Vapourtec pump key to organometallic process at Professor Steven Ley group (Cambridge, UK)

We present an academic paper published in the journal Organic Process Research and Development by the Group of Professor Steven Ley, Department of Chemistry, University of Cambridge (UK). The paper outlines a possible breakthrough for the manufacture of breast cancer drug Tamoxifen. Flow chemistry technology developed by UK chemical engineering firm Vapourtec was used for this work.

A prominent feature in the success of the research carried out, profiled in the article “Continuous flow-processing of organometallic reagents was in using an advanced peristaltic pumping system. The telescoped flow synthesis of (E/Z)-tamoxifen”, was accomplished using Vapourtec’s E-Series flow chemistry system that enables the processing of organometallic reagents.

Steven Ley Tamoxifen

The Steven Ley Group paper describes a telescoped continuous flow process that produces Tamoxifen at the rate of one dose every 5 seconds.

In June 2013 the National Institute for Health and Care Excellence (NICE) recommended that Tamoxifen should be taken by “at-risk” groups of women because the drug can help prevent the contraction of breast cancer.

Specifically the newly developed Vapourtec V-3 pump, a chemically resistant peristaltic pumping system is at the heart of a process. This allows chemists to continually pump highly reactive substances. The pump permits the use of exciting reactive intermediates. The utility of such reactive chemicals were then harnessed to prepare Tamoxifen, a hormonal therapy used to treat breast cancer.

Pumping organometallic reagents

Existing approaches for pumping organometallic reagents, such as n-butyllithium, Grignard reagents and DIBAL-H, can present a number of challenges. The issues are sensitivity to air and moisture, however, the V-3 pump eliminates these issues.

Based on the peristaltic principle, the V-3 has been designed so that it can deliver a smooth flow at up to 10 bar pressure and even self prime from pipes that are full of air.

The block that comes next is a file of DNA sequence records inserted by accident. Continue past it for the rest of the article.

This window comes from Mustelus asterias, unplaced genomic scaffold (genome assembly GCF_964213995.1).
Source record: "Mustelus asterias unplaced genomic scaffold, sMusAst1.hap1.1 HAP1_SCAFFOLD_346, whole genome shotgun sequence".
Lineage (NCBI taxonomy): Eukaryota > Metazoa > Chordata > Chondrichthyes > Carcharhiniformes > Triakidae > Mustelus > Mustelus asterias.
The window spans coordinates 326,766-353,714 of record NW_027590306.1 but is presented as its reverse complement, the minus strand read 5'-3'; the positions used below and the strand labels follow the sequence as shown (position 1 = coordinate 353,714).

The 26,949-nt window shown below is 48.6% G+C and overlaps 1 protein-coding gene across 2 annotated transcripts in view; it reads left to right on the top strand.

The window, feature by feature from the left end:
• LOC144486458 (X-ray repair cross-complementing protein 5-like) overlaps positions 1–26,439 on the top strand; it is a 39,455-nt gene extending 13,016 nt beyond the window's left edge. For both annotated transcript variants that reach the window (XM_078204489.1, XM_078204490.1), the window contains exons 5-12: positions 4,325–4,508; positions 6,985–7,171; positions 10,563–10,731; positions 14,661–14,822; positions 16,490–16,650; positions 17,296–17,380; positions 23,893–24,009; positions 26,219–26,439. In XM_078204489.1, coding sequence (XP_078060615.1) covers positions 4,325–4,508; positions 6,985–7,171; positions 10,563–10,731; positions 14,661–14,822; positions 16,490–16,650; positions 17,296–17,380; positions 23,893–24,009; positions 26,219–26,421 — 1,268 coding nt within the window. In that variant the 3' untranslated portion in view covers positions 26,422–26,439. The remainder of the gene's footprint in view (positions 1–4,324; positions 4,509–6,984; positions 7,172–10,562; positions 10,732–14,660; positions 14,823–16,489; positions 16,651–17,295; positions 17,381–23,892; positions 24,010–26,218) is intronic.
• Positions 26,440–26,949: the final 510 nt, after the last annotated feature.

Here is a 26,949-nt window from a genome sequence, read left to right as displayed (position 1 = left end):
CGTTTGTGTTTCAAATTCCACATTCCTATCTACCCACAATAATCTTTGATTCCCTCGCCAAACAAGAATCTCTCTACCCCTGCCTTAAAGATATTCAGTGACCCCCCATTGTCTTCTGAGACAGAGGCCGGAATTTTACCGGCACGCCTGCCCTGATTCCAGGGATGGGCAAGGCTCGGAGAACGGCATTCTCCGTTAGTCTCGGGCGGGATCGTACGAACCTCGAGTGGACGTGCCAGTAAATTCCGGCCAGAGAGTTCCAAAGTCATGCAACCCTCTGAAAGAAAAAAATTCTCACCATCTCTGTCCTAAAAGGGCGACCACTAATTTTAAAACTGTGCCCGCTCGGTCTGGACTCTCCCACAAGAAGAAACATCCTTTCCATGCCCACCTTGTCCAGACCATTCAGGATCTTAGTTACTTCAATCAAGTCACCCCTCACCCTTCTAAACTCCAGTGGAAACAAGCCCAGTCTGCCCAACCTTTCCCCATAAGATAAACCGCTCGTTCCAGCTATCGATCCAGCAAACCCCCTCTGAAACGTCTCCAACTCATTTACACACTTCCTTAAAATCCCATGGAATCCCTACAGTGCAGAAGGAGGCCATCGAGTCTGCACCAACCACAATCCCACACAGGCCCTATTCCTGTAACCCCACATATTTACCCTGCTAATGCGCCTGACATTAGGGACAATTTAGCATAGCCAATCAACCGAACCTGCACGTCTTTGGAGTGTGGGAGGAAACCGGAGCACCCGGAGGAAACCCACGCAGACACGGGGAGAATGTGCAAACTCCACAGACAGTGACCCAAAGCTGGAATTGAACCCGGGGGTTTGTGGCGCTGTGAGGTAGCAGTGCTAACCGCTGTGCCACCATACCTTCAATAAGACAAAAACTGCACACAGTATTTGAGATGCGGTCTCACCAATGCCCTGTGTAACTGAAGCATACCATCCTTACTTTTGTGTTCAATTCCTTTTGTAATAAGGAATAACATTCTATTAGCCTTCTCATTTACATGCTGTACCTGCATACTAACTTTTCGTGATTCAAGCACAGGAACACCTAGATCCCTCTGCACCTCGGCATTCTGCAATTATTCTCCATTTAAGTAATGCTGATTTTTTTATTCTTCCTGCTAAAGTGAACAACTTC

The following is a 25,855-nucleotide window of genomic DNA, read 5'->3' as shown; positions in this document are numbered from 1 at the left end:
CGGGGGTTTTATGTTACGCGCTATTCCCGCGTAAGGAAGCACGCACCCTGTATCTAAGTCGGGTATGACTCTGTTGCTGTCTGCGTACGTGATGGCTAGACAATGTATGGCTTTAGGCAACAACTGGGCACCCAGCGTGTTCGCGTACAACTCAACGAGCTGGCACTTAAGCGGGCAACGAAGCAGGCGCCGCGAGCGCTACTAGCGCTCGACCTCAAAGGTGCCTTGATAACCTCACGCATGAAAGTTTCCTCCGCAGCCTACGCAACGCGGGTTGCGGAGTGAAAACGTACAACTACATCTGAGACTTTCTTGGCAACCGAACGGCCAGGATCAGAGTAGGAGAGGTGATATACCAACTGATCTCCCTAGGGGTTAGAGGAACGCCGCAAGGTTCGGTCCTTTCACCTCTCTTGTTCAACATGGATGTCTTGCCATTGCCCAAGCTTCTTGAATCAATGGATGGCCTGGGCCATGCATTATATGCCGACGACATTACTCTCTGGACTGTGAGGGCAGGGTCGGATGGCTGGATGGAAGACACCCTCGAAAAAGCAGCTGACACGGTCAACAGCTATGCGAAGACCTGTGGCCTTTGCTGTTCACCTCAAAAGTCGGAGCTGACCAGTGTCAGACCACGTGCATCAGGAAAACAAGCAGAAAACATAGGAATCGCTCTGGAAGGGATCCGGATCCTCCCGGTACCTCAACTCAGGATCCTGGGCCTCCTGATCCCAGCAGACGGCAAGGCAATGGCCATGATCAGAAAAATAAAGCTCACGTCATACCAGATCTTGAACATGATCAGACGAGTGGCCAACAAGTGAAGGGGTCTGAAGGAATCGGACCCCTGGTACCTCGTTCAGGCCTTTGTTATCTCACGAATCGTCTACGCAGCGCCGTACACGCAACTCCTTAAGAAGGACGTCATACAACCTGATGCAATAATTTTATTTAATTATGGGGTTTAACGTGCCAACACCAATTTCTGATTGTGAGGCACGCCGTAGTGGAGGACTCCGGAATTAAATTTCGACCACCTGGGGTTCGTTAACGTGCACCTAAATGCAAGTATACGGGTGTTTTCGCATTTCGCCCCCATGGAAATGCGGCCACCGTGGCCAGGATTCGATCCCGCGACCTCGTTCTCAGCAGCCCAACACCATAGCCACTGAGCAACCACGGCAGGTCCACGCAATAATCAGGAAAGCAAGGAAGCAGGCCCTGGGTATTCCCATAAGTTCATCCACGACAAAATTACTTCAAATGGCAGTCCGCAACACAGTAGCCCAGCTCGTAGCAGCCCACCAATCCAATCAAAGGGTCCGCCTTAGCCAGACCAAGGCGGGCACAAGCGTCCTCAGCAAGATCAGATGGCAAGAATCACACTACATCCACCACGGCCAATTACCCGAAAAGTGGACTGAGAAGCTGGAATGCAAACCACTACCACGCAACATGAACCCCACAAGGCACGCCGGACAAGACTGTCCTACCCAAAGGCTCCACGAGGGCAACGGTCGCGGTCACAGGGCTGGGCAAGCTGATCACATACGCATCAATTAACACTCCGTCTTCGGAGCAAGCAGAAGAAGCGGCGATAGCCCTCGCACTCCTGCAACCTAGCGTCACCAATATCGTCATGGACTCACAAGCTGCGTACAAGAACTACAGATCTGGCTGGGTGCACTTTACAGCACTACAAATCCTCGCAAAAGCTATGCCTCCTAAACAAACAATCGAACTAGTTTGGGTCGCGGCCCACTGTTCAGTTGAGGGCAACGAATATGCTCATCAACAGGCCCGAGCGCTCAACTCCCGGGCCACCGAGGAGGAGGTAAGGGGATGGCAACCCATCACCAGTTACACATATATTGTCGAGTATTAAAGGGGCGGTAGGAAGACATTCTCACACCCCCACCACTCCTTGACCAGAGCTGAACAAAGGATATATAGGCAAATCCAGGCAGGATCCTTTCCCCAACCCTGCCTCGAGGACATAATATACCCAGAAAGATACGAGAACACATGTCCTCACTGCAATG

The wetted area inside the V-3 pump is small and can be easily and rapidly dried using an anhydrous solvent. Reagents can be fed directly from a bottle sealed with a septum which eliminates the need to manually handle potential pyrophoric reagents.

The V-3 does not feature check valves or sliding seals. This means that the occasional generation of suspended particles of insoluble salts, caused by small amounts of moisture, presents no problem to the process.

Steven Ley group member comments

Dr Duncan Browne, an experienced post-doc and flow chemist involved in the research project in the Steven Ley Group, Cambridge commented: “The V-3 pump has enabled us to expand previous flow chemical reactions into truly continuous processes that produce significant quantities of materials. The simplified pumping of organometallic species have allowed us to access reactions and reactivity that we have previously found difficult”

Chris Butters, Operations manager with Vapourtec, explained: “This is a very important paper from Cambridge University, Steven Ley group that reports on a significant breakthrough in flow chemistry with our E-series system. Incorporating the V-3 pump, proved to be a critical component of the entire process”.

“This is a perfect example of how technological innovation in the field of flow chemistry can deliver more effective and efficiently manufactured solutions.” concluded Chris.

More details on the group publication

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